Pension attachment orders. Sometimes known as earmarking, the pension provider of one party pays an agreed amount to the former spouse when the pension rights come into payment. However, this risks the loss of future income for the former spouse if the person with the pension rights dies before retiring or the former spouse remarries.
Tracey Crookes, financial planner for Quilter, urges anyone contemplating divorce to seek financial advice to provide a “full understanding of each of the options available and the implications for each”.
Second time lucky?
According to the ONS, remarriage for those aged 65-plus rose 46 per cent from 2007 to 2017.
But later-life love comes with later-life complications. For example, you may want to protect any inheritance for children from a previous marriage. Setting up a discretionary trust could help.
Adams also stresses the importance of sorting out wills. Divorce does not revoke an existing will, as marriage does. However, it does change how former spouses are treated in law, affecting any gifts to the surviving spouse, and preventing them from acting as executors.
Jane McDonagh, partner and head of family for law firm Simons Muirhead Burton, advises: “As a marriage nullifies a previous will, to protect assets for their children, both parties are strongly advised to prepare a new will as soon as they remarry.
“Otherwise, on death, their entire estate would be distributed in accordance with the rules of intestacy rather than the previous will.”
A life interest in the family home to the surviving spouse might also be appropriate, with the rest passing to the children after the death of the survivor.
Warning to women
Women particularly face financial hardship post-divorce, says Duncan Stevens, chief executive of Gretel, a fintech company.
Recent research by the Pensions Policy Institute found the average divorced woman has less than a third of the pension wealth of the average divorced man.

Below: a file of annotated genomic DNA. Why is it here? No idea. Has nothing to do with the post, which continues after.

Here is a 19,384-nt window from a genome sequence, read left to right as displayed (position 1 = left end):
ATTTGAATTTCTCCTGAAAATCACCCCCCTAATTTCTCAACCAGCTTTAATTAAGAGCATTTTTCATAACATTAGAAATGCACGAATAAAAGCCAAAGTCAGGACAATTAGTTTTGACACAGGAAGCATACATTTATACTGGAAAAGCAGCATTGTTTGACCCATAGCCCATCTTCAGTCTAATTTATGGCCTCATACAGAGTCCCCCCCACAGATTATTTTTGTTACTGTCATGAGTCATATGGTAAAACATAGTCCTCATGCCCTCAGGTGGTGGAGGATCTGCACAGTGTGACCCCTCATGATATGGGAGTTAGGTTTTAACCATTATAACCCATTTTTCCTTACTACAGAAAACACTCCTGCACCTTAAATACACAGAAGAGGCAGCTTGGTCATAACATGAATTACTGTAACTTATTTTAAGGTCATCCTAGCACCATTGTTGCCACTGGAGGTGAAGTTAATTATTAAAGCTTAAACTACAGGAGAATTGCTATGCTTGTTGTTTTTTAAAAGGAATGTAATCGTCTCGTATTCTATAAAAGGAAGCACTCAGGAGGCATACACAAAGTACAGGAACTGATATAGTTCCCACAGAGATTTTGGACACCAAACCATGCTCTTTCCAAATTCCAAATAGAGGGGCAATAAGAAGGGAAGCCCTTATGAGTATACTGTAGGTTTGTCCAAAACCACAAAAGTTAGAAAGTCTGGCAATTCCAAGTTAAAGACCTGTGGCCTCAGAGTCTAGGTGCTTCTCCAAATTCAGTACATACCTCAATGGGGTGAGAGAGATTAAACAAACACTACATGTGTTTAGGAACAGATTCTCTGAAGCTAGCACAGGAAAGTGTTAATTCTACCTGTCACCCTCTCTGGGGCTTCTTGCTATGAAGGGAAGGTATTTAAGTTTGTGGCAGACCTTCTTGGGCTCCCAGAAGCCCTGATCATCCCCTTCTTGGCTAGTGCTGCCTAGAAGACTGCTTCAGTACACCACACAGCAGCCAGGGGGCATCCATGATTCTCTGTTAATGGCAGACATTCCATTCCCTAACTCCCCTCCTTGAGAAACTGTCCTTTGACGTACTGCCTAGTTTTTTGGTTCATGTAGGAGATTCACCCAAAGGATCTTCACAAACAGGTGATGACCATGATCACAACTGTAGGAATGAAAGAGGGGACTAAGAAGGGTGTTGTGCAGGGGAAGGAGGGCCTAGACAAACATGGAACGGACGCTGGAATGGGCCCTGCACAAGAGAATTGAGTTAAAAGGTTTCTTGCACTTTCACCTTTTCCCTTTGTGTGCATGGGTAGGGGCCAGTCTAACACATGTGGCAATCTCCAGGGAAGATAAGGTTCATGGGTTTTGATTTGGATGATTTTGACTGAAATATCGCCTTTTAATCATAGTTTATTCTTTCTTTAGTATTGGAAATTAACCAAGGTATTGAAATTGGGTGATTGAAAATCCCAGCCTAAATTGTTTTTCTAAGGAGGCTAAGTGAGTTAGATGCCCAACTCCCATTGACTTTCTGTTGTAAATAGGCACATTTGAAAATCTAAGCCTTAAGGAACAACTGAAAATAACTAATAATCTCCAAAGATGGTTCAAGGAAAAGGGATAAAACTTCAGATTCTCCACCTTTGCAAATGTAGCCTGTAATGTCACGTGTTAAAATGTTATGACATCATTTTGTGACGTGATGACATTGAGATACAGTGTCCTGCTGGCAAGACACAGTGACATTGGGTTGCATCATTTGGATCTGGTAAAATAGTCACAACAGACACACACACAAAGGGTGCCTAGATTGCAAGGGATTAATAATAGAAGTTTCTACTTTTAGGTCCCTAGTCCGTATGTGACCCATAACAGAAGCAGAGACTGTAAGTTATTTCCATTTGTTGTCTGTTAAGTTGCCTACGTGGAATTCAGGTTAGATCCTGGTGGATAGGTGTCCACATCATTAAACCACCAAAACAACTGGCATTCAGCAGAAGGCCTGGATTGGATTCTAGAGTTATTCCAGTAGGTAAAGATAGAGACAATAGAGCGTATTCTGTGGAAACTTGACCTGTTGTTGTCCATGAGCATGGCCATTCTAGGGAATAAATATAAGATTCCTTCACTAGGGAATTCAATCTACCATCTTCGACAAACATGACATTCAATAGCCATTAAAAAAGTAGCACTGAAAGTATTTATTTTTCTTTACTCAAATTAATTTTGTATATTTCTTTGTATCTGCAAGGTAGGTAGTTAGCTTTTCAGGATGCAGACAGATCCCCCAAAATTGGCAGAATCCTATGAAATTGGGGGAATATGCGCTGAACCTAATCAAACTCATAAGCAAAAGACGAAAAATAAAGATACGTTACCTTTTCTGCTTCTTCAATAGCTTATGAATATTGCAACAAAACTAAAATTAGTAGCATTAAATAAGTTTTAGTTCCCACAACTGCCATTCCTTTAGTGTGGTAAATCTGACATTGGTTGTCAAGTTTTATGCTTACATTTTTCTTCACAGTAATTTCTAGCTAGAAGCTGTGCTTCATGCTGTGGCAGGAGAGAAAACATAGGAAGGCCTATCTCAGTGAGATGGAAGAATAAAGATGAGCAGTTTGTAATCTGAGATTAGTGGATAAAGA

Only 13 per cent of nearly 117,000 Family Law Court files for dissolution in 2019 contained some sort of pension settlement order, “in part explaining the gender disparity in wealth”, adds Crookes.
There are other factors. Research by Gretel found 29 per cent of women have had four or more big life events — such as becoming a parent, working part-time, taking a career break or changing career to accommodate caring responsibilities — compared to just 4 per cent of men.
This means women have a higher likelihood of a lower state pension because of gaps in their national insurance contributions, and a greater number of smaller pension pots.
Also, women who reached state pension age before rule changes in April 2016 should check whether their state pension entitlement changes as a result of divorcing.
Ultimately, both parties must reassess their income generation in retirement, rather than hoping for the best. McDonagh warns: “After a long marriage, you would be forgiven for assuming that your spouse’s income, including future income, would be divided equally until retirement age.”
“The law is moving away from the concept of lifetime maintenance and is seeking to break financial ties between divorced couples.”
Post-separation income is not a given; you must find a mutually acceptable solution. Dixon concludes: “Your lifestyles as two separate individuals will require compromise.”
Simoney Kyriakou is senior editor of FTAdviser; Twitter @MoorgateMermaid